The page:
There is also a difference between physical addiction and emotional addiction, and while each is unique in its own way, both are extremely potent. Substances that may not cause a physical addiction might still make the person feel so much better psychologically, that they return to the substance again and again, each time they have a difficult situation in their personal lives.
Addictions can start due to a variety of different reasons: troubled childhoods, pain relief, social pressure, rebellion, wanting to experiment and it going too far, etc. They can start very quickly and very easily, often wearing the mask of “it is safe”. This kind of thing can happen to ANYONE. Do not judge someone for where they are currently as you do not know what their journey was like; help them instead. Public services are there to help those with substance abuse issues who are trained in the correct procedures and can give someone the right tools to battle their addiction. Many people do not CHOOSE to be in the situations that they are in, they end up there. Do not make them feel guilty, that will only make them fall harder. It is very difficult to get out of this once it has started and they need support and firm guidance.
If you have ended up going down this road yourself, know that there are people out there that can help you to get yourself back. It won’t be easy and there may be relapses and struggles, but if you keep at it, you will get there. Find someone to be your mentor and a good support system. It would be great to find someone who has gone through the same problems as yourself and beaten them, as they will more fully understand what you are going through and how to help you. Do not try to do this alone.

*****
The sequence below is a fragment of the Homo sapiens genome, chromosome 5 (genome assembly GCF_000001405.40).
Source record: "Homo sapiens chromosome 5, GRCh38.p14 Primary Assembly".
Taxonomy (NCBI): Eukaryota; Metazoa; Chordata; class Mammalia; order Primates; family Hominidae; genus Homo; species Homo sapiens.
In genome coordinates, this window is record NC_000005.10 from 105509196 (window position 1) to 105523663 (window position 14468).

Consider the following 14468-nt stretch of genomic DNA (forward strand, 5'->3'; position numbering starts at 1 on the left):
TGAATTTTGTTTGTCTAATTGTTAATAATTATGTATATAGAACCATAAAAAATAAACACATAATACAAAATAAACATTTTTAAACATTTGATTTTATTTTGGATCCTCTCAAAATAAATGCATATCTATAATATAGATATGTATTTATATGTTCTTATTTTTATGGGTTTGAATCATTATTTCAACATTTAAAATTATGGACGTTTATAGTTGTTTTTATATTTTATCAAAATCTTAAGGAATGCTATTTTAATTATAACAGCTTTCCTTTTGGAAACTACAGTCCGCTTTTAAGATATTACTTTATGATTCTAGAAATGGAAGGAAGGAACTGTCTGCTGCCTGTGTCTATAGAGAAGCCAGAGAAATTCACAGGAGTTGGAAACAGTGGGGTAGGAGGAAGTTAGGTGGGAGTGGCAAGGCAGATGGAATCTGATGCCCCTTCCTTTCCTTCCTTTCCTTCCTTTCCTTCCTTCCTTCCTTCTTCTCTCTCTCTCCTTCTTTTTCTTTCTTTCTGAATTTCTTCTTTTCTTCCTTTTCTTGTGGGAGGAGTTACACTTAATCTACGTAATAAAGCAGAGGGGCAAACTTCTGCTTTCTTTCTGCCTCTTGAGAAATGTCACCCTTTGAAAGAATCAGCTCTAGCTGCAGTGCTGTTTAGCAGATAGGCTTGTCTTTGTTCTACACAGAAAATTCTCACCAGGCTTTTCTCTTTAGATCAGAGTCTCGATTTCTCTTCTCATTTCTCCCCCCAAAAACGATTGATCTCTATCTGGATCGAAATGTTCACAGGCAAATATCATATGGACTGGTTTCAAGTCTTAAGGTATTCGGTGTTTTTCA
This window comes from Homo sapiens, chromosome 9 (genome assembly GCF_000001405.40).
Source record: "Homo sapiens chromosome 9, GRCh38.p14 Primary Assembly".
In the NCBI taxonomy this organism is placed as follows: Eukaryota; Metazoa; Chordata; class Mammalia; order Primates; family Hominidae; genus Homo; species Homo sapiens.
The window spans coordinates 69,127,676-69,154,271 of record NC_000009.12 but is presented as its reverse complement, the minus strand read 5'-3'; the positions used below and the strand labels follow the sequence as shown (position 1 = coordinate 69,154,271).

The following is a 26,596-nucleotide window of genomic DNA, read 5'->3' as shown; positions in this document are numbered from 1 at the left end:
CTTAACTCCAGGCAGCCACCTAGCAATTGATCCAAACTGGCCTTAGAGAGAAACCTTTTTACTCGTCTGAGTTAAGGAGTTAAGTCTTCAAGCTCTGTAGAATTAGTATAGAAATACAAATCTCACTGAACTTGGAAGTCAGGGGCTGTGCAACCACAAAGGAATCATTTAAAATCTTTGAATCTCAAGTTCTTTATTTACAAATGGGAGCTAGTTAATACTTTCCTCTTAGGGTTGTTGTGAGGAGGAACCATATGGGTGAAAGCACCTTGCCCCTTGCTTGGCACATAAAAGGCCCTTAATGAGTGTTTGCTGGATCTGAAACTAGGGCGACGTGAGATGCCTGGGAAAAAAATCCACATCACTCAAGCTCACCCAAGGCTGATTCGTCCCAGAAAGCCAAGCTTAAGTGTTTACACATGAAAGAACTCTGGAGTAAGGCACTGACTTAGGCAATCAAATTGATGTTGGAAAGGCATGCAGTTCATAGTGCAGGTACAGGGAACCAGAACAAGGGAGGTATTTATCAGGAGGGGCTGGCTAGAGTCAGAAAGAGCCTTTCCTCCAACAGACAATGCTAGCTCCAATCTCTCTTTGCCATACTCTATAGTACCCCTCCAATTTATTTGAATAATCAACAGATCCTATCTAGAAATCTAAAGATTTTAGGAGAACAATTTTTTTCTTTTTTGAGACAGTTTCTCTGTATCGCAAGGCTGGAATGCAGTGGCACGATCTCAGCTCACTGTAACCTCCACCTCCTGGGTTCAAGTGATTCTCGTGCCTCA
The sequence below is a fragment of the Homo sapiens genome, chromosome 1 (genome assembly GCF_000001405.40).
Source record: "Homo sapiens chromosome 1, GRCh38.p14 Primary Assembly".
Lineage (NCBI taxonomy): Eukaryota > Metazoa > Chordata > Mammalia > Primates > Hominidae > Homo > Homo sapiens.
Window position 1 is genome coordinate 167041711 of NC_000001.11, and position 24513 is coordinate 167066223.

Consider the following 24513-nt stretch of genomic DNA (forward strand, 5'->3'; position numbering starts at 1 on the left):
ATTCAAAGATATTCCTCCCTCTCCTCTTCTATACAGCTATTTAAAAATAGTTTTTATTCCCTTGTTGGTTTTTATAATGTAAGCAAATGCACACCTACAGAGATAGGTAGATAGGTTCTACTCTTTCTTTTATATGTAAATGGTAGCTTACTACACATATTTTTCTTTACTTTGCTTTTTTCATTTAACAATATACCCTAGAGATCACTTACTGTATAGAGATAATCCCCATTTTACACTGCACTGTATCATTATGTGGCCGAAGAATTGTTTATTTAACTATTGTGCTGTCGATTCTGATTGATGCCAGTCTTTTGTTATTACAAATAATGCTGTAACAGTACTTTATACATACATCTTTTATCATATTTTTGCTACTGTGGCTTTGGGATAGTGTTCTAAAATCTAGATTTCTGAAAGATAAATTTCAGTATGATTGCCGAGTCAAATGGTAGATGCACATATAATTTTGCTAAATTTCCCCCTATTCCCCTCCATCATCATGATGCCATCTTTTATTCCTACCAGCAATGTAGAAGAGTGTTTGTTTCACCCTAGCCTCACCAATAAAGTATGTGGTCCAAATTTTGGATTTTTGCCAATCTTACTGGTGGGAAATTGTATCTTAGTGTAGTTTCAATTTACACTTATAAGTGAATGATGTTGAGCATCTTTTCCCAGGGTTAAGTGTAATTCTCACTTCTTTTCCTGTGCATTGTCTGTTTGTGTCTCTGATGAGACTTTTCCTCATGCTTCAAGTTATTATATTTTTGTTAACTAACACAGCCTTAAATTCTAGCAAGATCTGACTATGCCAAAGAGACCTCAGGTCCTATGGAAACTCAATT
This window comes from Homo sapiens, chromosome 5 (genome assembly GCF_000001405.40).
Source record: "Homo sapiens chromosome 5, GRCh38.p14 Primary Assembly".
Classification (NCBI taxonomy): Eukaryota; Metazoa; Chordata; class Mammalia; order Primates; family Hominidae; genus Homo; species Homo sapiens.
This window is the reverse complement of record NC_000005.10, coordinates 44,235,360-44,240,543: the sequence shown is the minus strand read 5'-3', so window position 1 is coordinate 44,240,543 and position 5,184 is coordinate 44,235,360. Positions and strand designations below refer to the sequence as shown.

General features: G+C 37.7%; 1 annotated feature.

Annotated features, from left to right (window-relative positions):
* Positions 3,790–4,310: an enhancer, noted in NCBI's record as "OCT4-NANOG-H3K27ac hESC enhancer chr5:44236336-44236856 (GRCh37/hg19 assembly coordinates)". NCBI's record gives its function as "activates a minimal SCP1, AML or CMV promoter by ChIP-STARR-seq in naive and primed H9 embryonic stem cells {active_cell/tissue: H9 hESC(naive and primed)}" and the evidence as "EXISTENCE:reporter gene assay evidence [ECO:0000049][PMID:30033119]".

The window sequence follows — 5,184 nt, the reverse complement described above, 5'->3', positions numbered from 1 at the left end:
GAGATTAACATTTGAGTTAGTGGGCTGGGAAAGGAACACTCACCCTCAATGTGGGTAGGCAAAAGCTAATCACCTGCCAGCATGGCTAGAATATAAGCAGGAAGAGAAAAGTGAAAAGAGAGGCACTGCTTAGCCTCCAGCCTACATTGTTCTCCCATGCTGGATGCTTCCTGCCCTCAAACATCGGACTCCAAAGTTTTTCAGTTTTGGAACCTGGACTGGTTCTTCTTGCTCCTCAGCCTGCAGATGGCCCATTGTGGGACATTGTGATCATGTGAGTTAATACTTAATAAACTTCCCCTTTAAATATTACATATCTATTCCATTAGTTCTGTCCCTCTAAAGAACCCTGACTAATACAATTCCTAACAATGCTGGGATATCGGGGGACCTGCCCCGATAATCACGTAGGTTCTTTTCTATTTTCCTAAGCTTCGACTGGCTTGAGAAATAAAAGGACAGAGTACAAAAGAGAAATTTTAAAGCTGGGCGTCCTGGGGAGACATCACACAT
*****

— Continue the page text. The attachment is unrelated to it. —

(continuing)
Here are a few options for support and guidance:
Substance abuse in general
Prescription drug abuse
Drug and alcohol abuse
Shelter and housing
There are many other resources that can be found for you locally by doing a quick search on google. Do not feel overwhelmed. It is important to start SOMEWHERE, no matter how small a change, as this change will grow, it is simply important that you start.
When in the midst of an abusive situation, it may be difficult to think clearly and come up with a solution to remedy the abuse, while trying to implement it may feel almost impossible. However, given the right tools and the will power to create change, it most certainly is possible, even more so– it is probable. Many may feel overwhelmed and may not know where to start, but it is important to start somewhere.
Please continue to check in with us each week for a new post about abusive behavior and how it can affect your life and the lives of those around you. There is always that first action to helping someone you care about. Let this be it!
Author Bio - Anna Czarska is a writer and actor who has 15+ years of experience dealing with various situations of abuse. She has pursued business ventures and creative pursuits as well as spending time to study psychology in both formal and personal education. For more information, you may find her Linkedin profile here: https://www.linkedin.com/in/kasiakraut/